A Gulf 32 with a new suit of sails finishing well up in the fleet during a large pursuit style race.  Good sails and a clean bottom made a big improvement in the performance of the yacht.  

Friday, December 18, 2015

Solings in Storage

A nice image of a fleet of Boston Sailing Center Solings in winter storage.  Beautiful boats to sail.  Even sitting on jack stands in a cold boat yard with the masts down, they look fun.


Our Aphrodite 101, Averisera, is a design based on the concept of the Soling.

Voyaging the House: Cost of Cruising Parts 3 and 4

A recent book by sailor Jackie Parry got me thinking about this parallel between house and boat, maintaining the people and the home.  Her book, Cruisers AA, really brings it all into focus.  She writes about all the little parts that go into a successful voyage.  Curiously, no one writes the same book about living in a house.

Jackie Parry has a couple of web sites relevant to voyaging sailors.




The old house West Medford (Boston area) in winter.  We could get guys to come over and install a fence, paint the house, mow the lawn, mulch the vegetable beds and trim the trees.  When it snowed, we were on our own with shovels.  Now, in Harwich, we have a snow blower and we now have to do everything else, too.

Part 3:  Maintain the Boat or House:  What a home costs is not just the outright price paid for the dwelling be it a house or a boat.  It includes the cost of keeping said dwelling in shape.  Many of the newer yachts designed or adapted for the voyaging circuit seem better set up for ease of maintenance.
Watching the newer homes being built on Cape Cod and other places to which we travel one can only wonder what the cost of ownership for the manse must be.  Homeowners are able to choose from a wide and competitive range of contractors.  Trade money for self sufficiency by hiring contractors?

Yacht owners have to do it themselves.  The impact of self sufficiency on voyagers makes the choice of yacht prove, "less is more."

Part 4:  Maintain the People:  Basically, entertainment is the big difference for voyagers versus house dwellers.  Voyaging is rich in experiences which have long entertainment value.  There is no room for "things" on board so the trip quickly becomes one of collecting "experiences."  Food, clothing, health care, and travel  pretty much vary within a narrow range wherever one is living or cruising.

Long on experiences and short on things keeps the voyaging life inexpensive.

Cross reference the Nov 10 2014 Wall Street Journal article cited earlier in this blog.

Monday, December 7, 2015

Voyaging the House: Cost of Cruising 2

Been studying the cost of cruising and comparing that to the cost of "housing."  Is cruising expensive?  Dunno.  Compared to what?  First, one has to compare the house to the boat.  Talk about an asymetric comparison?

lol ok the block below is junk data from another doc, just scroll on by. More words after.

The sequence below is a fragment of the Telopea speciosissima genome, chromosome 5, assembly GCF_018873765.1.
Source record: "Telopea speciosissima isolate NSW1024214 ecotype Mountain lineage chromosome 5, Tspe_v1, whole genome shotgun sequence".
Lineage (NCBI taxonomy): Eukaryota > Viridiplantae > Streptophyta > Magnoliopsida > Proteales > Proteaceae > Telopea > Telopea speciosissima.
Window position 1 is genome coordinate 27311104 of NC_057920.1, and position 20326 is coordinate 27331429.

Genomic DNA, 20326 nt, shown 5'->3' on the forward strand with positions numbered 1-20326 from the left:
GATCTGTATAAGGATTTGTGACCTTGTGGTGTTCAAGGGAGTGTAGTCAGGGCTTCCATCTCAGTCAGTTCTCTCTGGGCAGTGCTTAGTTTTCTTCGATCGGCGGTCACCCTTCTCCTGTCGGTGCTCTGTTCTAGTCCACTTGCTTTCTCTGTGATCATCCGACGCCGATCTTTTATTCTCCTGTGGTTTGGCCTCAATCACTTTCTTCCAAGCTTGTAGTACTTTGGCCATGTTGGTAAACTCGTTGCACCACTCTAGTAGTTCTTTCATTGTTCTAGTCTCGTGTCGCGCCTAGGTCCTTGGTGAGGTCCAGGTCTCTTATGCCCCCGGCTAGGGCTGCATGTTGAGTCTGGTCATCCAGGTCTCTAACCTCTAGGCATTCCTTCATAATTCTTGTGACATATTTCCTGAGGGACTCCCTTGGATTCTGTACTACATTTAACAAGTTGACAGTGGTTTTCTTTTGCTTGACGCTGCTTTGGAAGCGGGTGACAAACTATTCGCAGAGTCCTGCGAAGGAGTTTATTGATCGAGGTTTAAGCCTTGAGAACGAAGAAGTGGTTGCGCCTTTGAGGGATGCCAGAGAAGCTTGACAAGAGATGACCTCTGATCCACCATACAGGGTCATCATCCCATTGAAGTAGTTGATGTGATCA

A small boat is not the same as a small house.  Some things are easy to cross reference as being the same or very similar, food and entertainment, for example.  Look up the cost of a small house on the Cape and you'll find most are in the $300-400 thousand range.  Monthly expenses including mortgage, taxes, utilities, food, travel, entertainment, and maintenance are going to run in the $7-10 thousand per month range or $85 to 120 thousand per year...

A small house on Cape Cod that got pretty small last winter is pictured.  For the price of that house, one could buy a heck of a nice 50 footer.  For the cost of running the house: mortgage, taxes, utilities, food, travel, entertainment, and maintenance one could have a pretty plush cruise in the pretty plush yacht.

OK, this is a little ridiculous.  No head room and some other privations such as no running water or refrigeration, etc, etc.  But, it qualifies as small.  (And, boy, is she fun to sail.)  Let's say a typical 34 footer is going to not break the bank.  I read that sailors routinely purchase and fully refit yacht for under $100 thousand dollars and cruise for years at a monthly rate around $3-4 thousand a month or under fifty thousand bucks a year.  

Basically, every year of cruising is so much less expensive than living ashore one "buys back" the yacht in few years.  After that, the cruiser puts money in the bank each subsequent year... compared to living ashore.  If you aren't tethered to the doctor's office with a chronic ailment, cruising is a pretty nice way to partake of retirement or a sabbatical.  Obviously, if you have a day job, voyaging is out.

On one hand, why detail the advantages of cruising lifestyle.  That's just going to clutter up the harbors.  Let's face it:  life aboard is just not ever going to cut it for a vast majority of the population.  For the cruisers among us, it is a practical way to live compared to life ashore.

Monday, November 16, 2015

Voyaging the House: Thetis

The top image is of the family home, Thetis.  We lived aboard from 1961 through 1963 and made three ICW trips and sailed the Bahamas and South Florida.  The bottom image is the sloop I skippered and lived aboard in the Caribbean during the 2004-2005 sailing season.  The family home was way more comfortable.  The lower image was way more fun to sail.  Choices about the perfect boat all really hinge on purpose, same with houses ashore.

Monday, November 2, 2015

Voyage the house: reading lists

Been reading some books about cruising.  The type where the clueless couple buy a sailboat and go sailing.  There are not any books about clueless person buys house and lives in it.  I suppose there are some and I just haven't found them.  Corresponding with one of the writers, he said, "If you really want to go you make it happen."  I suppose that sums it all up house or boat.